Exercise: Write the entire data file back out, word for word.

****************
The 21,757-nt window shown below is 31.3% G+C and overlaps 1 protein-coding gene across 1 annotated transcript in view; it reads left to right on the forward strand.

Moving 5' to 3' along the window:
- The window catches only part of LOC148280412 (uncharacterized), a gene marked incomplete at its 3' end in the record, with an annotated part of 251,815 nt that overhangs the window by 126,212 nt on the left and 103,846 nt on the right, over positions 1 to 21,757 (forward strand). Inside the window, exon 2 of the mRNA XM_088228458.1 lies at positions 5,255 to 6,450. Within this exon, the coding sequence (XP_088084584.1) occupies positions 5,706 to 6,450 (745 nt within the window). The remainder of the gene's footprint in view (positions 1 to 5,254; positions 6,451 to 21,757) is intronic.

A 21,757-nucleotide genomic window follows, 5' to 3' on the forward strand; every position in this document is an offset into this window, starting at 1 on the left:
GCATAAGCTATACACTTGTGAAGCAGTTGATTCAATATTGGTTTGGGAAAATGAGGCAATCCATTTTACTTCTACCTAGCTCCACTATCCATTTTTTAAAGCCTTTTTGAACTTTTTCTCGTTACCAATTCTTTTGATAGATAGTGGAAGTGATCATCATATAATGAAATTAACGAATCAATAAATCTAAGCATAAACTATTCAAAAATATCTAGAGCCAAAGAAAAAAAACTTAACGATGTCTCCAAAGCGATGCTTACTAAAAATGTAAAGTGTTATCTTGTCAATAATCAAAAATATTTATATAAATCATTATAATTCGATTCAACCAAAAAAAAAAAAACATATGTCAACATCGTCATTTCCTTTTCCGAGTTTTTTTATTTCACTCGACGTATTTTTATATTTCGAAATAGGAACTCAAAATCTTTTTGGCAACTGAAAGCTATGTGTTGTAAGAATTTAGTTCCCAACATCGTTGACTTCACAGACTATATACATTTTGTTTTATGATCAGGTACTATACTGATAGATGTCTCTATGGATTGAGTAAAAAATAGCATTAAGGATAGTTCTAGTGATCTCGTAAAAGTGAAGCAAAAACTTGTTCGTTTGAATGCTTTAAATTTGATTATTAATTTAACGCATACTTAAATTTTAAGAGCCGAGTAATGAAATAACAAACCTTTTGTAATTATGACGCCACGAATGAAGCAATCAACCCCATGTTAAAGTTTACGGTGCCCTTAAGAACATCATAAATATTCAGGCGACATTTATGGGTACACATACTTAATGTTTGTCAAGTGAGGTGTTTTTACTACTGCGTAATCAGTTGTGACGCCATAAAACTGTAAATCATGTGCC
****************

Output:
The 21,757-nt window shown below is 31.3% G+C and overlaps 1 protein-coding gene across 1 annotated transcript in view; it reads left to right on the forward strand.

Moving 5' to 3' along the window:
- The window catches only part of LOC148280412 (uncharacterized), a gene marked incomplete at its 3' end in the record, with an annotated part of 251,815 nt that overhangs the window by 126,212 nt on the left and 103,846 nt on the right, over positions 1 to 21,757 (forward strand). Inside the window, exon 2 of the mRNA XM_088228458.1 lies at positions 5,255 to 6,450. Within this exon, the coding sequence (XP_088084584.1) occupies positions 5,706 to 6,450 (745 nt within the window). The remainder of the gene's footprint in view (positions 1 to 5,254; positions 6,451 to 21,757) is intronic.

A 21,757-nucleotide genomic window follows, 5' to 3' on the forward strand; every position in this document is an offset into this window, starting at 1 on the left:
GCATAAGCTATACACTTGTGAAGCAGTTGATTCAATATTGGTTTGGGAAAATGAGGCAATCCATTTTACTTCTACCTAGCTCCACTATCCATTTTTTAAAGCCTTTTTGAACTTTTTCTCGTTACCAATTCTTTTGATAGATAGTGGAAGTGATCATCATATAATGAAATTAACGAATCAATAAATCTAAGCATAAACTATTCAAAAATATCTAGAGCCAAAGAAAAAAAACTTAACGATGTCTCCAAAGCGATGCTTACTAAAAATGTAAAGTGTTATCTTGTCAATAATCAAAAATATTTATATAAATCATTATAATTCGATTCAACCAAAAAAAAAAAAACATATGTCAACATCGTCATTTCCTTTTCCGAGTTTTTTTATTTCACTCGACGTATTTTTATATTTCGAAATAGGAACTCAAAATCTTTTTGGCAACTGAAAGCTATGTGTTGTAAGAATTTAGTTCCCAACATCGTTGACTTCACAGACTATATACATTTTGTTTTATGATCAGGTACTATACTGATAGATGTCTCTATGGATTGAGTAAAAAATAGCATTAAGGATAGTTCTAGTGATCTCGTAAAAGTGAAGCAAAAACTTGTTCGTTTGAATGCTTTAAATTTGATTATTAATTTAACGCATACTTAAATTTTAAGAGCCGAGTAATGAAATAACAAACCTTTTGTAATTATGACGCCACGAATGAAGCAATCAACCCCATGTTAAAGTTTACGGTGCCCTTAAGAACATCATAAATATTCAGGCGACATTTATGGGTACACATACTTAATGTTTGTCAAGTGAGGTGTTTTTACTACTGCGTAATCAGTTGTGACGCCATAAAACTGTAAATCATGTGCC